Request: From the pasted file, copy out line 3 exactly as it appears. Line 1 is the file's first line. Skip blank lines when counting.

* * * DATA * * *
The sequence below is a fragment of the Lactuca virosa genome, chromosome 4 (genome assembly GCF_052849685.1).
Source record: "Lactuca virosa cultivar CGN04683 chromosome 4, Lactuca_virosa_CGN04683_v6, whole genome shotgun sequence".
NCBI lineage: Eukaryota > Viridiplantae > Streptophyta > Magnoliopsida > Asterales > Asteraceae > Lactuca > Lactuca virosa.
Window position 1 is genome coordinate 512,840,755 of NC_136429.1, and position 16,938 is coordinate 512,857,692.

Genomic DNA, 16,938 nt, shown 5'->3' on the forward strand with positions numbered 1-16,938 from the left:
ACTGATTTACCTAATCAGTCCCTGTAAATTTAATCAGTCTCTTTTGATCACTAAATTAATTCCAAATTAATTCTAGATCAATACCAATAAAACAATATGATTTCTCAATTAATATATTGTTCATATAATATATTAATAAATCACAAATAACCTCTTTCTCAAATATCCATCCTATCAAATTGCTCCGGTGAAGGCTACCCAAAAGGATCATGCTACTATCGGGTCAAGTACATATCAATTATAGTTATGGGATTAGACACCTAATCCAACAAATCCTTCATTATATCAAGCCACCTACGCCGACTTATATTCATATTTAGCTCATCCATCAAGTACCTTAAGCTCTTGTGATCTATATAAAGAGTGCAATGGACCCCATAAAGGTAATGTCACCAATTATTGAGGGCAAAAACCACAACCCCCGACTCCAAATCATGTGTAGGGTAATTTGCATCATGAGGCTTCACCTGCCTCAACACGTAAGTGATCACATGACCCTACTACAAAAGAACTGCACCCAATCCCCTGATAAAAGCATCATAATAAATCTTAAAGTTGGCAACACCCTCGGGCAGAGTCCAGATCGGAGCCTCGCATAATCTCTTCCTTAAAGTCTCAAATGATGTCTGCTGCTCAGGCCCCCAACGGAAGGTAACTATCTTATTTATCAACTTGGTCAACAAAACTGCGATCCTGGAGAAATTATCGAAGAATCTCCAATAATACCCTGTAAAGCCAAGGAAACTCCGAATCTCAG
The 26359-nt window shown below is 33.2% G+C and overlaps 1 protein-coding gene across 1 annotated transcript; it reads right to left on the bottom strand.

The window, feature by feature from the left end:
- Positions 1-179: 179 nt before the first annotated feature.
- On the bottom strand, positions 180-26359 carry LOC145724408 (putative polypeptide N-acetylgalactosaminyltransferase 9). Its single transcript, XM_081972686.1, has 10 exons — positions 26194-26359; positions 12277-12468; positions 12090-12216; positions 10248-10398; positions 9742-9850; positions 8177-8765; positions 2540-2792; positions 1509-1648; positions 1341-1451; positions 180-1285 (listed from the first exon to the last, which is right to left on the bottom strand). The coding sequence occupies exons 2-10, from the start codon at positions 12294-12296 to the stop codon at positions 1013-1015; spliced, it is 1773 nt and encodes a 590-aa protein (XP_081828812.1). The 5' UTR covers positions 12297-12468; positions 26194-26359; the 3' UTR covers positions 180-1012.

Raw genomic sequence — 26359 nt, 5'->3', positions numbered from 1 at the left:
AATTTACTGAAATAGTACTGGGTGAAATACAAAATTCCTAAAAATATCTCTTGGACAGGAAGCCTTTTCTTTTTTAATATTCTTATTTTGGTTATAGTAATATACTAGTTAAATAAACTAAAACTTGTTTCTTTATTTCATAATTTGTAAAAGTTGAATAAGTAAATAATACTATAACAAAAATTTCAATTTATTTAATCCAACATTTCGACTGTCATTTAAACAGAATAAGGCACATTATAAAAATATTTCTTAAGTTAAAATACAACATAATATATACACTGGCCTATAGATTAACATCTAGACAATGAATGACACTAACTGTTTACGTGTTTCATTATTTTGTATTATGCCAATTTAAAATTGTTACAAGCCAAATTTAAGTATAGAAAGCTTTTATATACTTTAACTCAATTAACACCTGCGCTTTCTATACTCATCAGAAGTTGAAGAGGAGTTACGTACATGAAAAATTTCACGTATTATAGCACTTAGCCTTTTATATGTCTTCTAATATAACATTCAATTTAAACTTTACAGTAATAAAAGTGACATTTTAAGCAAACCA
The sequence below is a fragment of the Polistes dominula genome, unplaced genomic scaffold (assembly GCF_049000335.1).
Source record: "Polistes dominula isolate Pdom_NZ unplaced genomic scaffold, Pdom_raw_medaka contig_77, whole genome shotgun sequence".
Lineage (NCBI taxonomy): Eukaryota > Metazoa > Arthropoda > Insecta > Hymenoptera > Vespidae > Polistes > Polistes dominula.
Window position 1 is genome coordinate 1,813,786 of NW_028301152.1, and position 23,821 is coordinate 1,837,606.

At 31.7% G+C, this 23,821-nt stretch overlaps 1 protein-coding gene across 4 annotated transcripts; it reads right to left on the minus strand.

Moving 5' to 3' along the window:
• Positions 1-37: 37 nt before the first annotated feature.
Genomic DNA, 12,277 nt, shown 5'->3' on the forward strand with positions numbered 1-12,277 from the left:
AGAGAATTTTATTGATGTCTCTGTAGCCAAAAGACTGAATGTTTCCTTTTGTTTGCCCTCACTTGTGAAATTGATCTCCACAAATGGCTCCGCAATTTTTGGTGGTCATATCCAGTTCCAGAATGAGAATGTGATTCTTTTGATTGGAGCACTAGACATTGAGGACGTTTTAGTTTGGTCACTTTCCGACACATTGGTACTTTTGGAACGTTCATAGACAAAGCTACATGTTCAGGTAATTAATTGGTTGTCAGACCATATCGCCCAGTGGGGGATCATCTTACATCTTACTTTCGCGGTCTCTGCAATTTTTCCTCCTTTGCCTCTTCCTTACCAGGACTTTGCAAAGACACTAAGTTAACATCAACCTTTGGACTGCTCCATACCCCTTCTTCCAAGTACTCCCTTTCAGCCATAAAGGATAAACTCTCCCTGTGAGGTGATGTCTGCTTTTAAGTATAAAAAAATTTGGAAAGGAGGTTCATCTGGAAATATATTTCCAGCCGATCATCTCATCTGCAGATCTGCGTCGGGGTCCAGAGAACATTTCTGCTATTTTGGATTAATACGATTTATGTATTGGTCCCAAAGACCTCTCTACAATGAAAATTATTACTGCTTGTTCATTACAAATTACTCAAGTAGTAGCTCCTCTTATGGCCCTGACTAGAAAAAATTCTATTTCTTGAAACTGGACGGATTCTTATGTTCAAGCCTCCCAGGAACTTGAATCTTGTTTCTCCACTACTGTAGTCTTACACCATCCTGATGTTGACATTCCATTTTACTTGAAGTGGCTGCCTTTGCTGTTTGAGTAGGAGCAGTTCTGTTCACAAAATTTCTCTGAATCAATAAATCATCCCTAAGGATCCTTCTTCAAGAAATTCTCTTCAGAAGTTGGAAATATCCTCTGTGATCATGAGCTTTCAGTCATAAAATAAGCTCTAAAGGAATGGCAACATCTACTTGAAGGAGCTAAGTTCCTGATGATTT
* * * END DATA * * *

NCBI lineage: Eukaryota > Viridiplantae > Streptophyta > Magnoliopsida > Asterales > Asteraceae > Lactuca > Lactuca virosa.